The Identity Cards Bill will almost certainly be abandoned before the next election but its proposals are here to stay, according to an all-party group of MPs.
Philip Virgo, secretary general of the European Information Society Group (Eurim) told vnunet.com that the levels of support from voters for a single digital identity was such that MPs would have to institute some form of ID system.
Some MPs had held constituency polls that indicated support as high as 80 or 90 per cent.
"ID cards will be counted out unless the election is postponed. But there is sufficient momentum that, almost regardless of who is elected, personal ID cards will come back in some form or another," said Virgo.
"Most voters want a single identity and a single point for dealing with government; in the old days this was a sub-post office."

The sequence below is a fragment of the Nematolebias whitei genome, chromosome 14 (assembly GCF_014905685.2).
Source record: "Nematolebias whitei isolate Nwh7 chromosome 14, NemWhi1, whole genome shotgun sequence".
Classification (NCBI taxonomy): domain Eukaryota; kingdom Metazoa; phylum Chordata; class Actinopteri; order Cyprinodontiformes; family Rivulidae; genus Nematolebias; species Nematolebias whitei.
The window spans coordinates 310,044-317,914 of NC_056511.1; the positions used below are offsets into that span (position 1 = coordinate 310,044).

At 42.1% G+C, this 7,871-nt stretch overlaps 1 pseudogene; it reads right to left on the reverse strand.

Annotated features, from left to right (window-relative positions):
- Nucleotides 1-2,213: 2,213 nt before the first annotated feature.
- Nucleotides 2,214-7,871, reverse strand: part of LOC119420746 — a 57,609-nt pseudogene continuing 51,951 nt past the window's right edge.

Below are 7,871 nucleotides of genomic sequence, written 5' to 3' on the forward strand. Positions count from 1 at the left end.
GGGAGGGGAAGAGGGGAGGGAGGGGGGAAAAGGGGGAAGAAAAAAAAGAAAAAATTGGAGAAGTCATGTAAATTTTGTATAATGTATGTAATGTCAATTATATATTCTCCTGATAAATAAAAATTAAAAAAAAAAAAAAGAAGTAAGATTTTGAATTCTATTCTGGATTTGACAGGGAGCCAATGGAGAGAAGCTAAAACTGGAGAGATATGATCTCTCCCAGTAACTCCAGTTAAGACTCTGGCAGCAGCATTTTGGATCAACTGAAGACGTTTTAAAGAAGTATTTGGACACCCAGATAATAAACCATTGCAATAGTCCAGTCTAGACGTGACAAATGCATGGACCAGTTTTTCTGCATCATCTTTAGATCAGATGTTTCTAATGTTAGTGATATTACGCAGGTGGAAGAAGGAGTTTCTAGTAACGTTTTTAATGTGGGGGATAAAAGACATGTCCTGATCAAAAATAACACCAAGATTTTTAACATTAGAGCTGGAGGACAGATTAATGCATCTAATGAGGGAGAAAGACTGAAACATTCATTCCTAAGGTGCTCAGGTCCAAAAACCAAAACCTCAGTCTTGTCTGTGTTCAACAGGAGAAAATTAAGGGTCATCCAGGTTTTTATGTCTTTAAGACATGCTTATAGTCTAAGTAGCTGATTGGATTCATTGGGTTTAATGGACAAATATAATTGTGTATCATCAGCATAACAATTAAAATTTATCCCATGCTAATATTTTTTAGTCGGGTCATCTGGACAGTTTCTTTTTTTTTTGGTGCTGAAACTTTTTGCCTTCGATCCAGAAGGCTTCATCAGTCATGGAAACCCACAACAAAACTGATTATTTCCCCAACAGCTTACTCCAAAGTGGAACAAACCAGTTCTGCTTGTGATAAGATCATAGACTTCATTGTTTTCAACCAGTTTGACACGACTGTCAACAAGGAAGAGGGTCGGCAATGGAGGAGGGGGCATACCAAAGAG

But rather than a single ID card that does everything, UK citizens are more likely to see federations of existing identity schemes, according to Virgo.
He pointed out that central government already has at least 20 forms of ID system in place, a figure which rises to more than 200 if local schemes are included.
This would also have the advantage of keeping costs low. By using existing schemes it is expected the return on investment for ID cards would be achieved within 18 months.
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